Is an area where every family member will write down what he thinks makes his family special and cool. What are our strengths as a family? What do I appreciate the most about us? This exercise is done pretty much when we feel like it and on an individual basis. The answers can be kept private to that member or shared to other family members.

Thumbs up! My husband came up with much better ideas than me for this one... I loved reading his thoughts as he would never have otherwise taken the time to say them out loud. :)

6. The Gratitude Journal

This was not a new concept to me as many personal growth book there is probably talks about the power of gratitude. Taking time to consciously be thankful for the positive things you have in life is the best way to attract more positive into your life. Everyday, each family member would log into his gratitude journal and write down 5 things they are grateful for today. Another great habit to introduce your kids to that will stay with them for life.

Another thumbs up!

7. Duties

Truly impressive work here to keep track of duties. When you click on the Duties menu, you get transported into a different universe that feels like a video game. Mom and dad can log into the setup toolbox and create and delegate chores based on recurring schedules or one time specific duties. When the duty is created, they get to attribute the reward attached to completion of this task. Seeds and stars are the 2 reward measure units so for a very big task you could grant 5 stars and 5 seeds while a more basic and daily activity may be granted only 1 of each.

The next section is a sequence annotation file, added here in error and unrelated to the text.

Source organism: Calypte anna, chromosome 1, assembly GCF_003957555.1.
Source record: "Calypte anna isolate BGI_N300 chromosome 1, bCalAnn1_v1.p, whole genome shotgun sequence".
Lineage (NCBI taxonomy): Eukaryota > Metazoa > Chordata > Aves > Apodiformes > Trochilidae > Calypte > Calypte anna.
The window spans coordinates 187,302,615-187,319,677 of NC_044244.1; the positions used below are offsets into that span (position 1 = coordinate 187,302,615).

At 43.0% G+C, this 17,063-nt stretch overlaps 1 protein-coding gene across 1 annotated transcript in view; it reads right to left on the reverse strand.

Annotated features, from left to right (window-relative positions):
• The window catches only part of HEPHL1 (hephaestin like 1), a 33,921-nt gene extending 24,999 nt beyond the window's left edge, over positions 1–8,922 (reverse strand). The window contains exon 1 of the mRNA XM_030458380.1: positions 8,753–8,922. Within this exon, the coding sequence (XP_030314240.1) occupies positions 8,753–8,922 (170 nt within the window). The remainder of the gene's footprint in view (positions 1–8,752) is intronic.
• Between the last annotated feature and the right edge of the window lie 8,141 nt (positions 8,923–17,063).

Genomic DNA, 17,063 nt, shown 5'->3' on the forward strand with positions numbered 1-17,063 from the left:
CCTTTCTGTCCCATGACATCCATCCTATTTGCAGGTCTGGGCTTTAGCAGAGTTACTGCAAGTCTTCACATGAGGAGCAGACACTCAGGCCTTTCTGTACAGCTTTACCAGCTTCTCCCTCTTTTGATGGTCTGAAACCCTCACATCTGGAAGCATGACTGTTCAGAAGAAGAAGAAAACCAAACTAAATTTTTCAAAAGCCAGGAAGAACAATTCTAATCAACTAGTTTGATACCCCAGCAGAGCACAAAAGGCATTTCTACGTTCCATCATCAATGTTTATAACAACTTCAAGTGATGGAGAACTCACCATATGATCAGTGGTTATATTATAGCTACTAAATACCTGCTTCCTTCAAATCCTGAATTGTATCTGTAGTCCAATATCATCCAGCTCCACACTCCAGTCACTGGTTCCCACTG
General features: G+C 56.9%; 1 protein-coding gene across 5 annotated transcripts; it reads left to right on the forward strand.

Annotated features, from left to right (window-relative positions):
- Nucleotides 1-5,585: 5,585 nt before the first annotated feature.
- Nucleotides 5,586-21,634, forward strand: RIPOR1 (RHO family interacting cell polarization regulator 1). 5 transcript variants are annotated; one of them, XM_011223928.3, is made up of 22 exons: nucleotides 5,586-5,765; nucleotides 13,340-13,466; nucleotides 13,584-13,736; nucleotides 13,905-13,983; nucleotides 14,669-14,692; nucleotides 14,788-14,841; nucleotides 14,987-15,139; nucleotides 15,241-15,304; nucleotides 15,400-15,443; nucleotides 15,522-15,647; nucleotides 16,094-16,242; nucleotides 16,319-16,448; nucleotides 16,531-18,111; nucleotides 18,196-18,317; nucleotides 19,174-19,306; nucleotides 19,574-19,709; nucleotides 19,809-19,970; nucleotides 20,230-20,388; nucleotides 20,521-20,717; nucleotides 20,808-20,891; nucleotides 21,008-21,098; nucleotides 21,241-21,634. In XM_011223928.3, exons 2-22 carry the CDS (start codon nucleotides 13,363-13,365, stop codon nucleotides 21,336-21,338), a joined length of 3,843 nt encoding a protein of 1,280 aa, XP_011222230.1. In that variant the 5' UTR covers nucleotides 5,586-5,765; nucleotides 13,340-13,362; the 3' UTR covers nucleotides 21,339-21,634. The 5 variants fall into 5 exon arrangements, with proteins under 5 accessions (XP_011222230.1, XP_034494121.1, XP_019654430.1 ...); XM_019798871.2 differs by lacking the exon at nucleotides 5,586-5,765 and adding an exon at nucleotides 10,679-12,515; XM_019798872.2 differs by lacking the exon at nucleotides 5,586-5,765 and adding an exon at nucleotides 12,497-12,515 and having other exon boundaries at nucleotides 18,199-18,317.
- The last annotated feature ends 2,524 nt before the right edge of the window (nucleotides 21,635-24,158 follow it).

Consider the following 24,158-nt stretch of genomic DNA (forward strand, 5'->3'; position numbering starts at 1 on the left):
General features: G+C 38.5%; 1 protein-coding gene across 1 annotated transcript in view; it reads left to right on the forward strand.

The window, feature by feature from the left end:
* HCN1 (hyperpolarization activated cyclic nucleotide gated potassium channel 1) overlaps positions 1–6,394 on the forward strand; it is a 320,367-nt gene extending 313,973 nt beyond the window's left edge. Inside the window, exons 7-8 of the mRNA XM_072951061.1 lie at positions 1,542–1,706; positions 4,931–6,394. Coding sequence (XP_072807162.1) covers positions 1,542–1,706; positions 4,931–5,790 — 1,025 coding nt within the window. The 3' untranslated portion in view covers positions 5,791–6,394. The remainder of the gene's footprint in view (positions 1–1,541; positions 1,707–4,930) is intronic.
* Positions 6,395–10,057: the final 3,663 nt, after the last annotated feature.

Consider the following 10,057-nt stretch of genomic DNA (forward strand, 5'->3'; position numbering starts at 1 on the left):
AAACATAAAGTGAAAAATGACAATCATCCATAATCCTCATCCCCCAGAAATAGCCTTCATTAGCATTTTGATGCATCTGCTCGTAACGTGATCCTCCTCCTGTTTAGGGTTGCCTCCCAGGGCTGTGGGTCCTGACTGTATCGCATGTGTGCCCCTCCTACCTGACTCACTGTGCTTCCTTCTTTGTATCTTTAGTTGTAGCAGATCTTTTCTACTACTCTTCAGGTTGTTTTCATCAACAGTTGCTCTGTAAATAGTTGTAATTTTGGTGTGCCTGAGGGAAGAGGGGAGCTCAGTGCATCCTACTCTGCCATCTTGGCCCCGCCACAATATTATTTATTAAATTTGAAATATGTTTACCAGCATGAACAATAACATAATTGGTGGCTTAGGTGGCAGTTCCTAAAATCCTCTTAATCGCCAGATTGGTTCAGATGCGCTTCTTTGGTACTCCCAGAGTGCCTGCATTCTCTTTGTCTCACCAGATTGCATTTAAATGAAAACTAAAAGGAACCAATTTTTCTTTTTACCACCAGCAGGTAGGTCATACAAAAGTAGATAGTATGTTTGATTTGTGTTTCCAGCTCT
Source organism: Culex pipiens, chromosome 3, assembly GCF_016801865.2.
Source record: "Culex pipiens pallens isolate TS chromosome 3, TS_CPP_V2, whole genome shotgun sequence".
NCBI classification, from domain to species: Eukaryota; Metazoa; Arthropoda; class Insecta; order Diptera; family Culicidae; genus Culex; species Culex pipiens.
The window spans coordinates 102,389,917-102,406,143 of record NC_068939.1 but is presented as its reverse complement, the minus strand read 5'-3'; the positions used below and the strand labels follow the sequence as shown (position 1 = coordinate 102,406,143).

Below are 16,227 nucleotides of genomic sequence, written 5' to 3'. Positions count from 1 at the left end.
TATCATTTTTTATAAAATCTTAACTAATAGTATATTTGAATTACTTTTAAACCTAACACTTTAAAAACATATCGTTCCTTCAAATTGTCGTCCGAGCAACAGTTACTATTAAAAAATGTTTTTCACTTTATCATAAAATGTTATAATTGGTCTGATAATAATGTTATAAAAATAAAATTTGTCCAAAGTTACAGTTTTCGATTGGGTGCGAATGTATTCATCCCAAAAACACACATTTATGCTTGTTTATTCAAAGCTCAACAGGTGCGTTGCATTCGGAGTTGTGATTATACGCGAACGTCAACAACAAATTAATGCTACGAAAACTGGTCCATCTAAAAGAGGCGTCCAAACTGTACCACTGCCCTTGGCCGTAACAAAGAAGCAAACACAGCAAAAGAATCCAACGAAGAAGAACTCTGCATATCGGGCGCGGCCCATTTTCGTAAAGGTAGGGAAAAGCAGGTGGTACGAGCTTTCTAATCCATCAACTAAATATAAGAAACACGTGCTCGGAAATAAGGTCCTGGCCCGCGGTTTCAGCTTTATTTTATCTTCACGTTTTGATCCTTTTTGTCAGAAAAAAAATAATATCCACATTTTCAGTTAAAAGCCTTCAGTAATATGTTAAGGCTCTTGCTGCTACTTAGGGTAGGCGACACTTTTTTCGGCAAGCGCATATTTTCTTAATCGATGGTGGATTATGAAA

Each family member will see his duties appear on his daily To-do list that he can check as completed. The stars and seeds collected will then be used to grow magic trees and build special constellations based on the category of the tasks that have been accomplished (for example, there could be a constellation to complete with the "hygiene duties".

I'm sure this video game feel will truly appeal to kids and make them want to collect their stars and seeds on their own, hence saving a few vocal chords to mom. Very useful. It's never been so much fun to complete our chores!

Time Management

One aspect I needed to be careful about is time management. Those who know me know how much I love lists and charts and calendars (hello fellow virgoes!) and with a tool like this one, it would be easy for me to spend countless hours sitting in front of my computer everyday "planning my family life" instead of "living it". Many exercises are meant to be done on a daily basis and require a little bit of reflection, so I had to be careful and go against my instinct to have perfect answers in every area, or it would have been a huge time-eater.


A membership with this website will normally cost you about $19/month, but is currently reduced to $9/month for registration before November 30th.

If you have kids from 4 to 12 years old and plan on using the social worker's personal consultations available through the website this can have an amazing value for your family. You can ask your questions and get professional advice included with your membership.

If the price tag is something you just can't afford, you can continue using your family calendar for free with meinatree after your subscription is over. The videos, parenting resources including articles and the forum are also free. 

What you pay for with Me in a Tree is basically the communication aspect of your family. The gratitude, the positive thoughts toward one another, the team challenges, the whole cooperative attitude that is promoted with the use of Me in a Tree is truly what sets this app in a class of its own. It comes with free apps and will work on your tablet. The interface is colourful, fun, user-friendly, interactive and makes use of engaging cartoon characters that talk to you in every area of the site and family member custom avatars. All and all it is an amazing portal to keep as your browser's homepage as you will refer to it often during the day.